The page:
It doesn’t even deserve a proper review. Or maybe I’m just lazy. No, honestly, this was BAD.

Remember the Alamo! I will….

Patton (1970) A Great Actor in an Excellent Biopic

Patton is a fascinating, surprising movie and totally not what I had expected. Especially not after the first ten minutes in which we see George C. Scott perform the so-called Blood and Guts Speech. Quite off-putting, to be honest. As much as I like transparent and open communication, this wasn’t promising. What I sensed at the beginning is exactly what the movie has been reproached of doing, namely not taking an anti-war position. 1970 was not exactly a time in which people were in favour of a movie that seems to glorify warriors. Well, that is not what it’s a l about as I discovered when I watched the rest. No, this is an excellent biopic with an absolutely amazing main actor. A portrait of a character with numerous dazzling facets.

The movie follows Patton’s WWII years, starting in Africa, continuing in Europe, until the moment when he comes to rescue the by now famous 101st Airborne at Bastogne.

Patton is mentioned in many a war movie but we do not see him so often. We know that there was a lot of competition between him and the British General Montgomery and ultimately also between him and Feldmarschall Rommel. Rommel seemed to have had a lot of respect regarding Patton’s skills, whereas Montgomery was too full of himself to register anyone else (what a peacock).

Patton is an epic character, a larger than life figure but what puzzled me most is his belief in reincarnation. This isn’t what I had expected and it was the element of the movie that fascinated me the most. He was convinced to be the reincarnation of an ancient warrior, he even remembered some battle fields from former lives. On the other hand he was a believing Christian. Truly a man of many contradictions or rather complex aspects. He wrote poetry but despised cowardice which led to an unlucky event – the unfair slapping of a shell-shocked soldier – that cost him his position.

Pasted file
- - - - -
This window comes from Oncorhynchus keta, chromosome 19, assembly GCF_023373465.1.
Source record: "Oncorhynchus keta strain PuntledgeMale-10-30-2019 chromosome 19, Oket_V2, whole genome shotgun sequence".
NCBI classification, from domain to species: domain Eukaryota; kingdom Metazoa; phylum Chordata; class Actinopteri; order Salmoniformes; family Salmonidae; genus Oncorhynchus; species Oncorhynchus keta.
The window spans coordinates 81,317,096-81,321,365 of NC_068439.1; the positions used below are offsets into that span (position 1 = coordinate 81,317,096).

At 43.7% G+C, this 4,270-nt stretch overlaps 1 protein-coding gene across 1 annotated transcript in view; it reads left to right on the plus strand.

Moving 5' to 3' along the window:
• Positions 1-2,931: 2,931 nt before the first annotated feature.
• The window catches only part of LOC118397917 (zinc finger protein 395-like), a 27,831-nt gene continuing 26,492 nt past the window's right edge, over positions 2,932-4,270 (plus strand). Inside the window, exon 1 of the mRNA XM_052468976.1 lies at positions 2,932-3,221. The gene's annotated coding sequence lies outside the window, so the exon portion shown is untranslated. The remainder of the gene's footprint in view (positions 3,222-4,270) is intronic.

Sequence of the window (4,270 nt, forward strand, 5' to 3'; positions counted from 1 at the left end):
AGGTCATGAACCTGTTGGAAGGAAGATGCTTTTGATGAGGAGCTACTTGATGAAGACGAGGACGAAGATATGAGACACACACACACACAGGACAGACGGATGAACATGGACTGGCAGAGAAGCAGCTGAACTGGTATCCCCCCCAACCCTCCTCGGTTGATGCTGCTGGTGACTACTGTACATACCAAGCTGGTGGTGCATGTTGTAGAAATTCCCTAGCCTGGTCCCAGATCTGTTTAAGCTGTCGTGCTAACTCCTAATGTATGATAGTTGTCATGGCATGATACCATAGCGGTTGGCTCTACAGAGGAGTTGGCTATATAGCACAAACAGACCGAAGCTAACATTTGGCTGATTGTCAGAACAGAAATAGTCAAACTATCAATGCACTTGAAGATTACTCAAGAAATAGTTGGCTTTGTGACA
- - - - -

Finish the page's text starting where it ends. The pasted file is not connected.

Precisely this event surprised me even more than his belief in reincarnation. I’m not saying people should be slapped, no matter what for, but that this led to his removal from command seems very surprising, humiliating and also unfair. I rather assume that Washington didn’t approve of his being to outspoken. Plus he was absolutely not Russian friendly and didn’t make a secret of it.

All in all I think this is truly one of the most spellbinding biopics or character studies I have ever seen. Such a fascinating personality and what a splendid actor. 5/5

The All-star Cast that I Would Like to See in a War Movie

Jean Reno

Especially combat movies have large casts and very often the director and producers see this as a good opportunity to make it an all-star cast. I have said in another post which is my favourite existing all-star cast. But what if I could choose the cast? I would choose actors who are not already in many war movies but some that I like in general and therefore should be in it. Some of you are going to argue that Russel Crowe and Mads Mikkelsen are in war movies, yes, but I am talking modern-day warfare (I’m cheating, I known and,  yes, Sean Bean has to be in it.). Anyhow, I like my cast  but somehow I have a feeling I picked a few too many with super large egos… There might be potential for a lot of  behind the scenes warfare…

Russell Crowe

Edward Norton

Robert Downey Jr.

Denzel Washington

Sean Bean

Philip Glenister

Vincent Cassel

Djimon Hounsou

Mads Mikkelsen

I do see another problem… I have not a lot of private material… I should choose at least one younger actor.

Joseph Gordon-Levitt

What about you, what would your dream cast look like?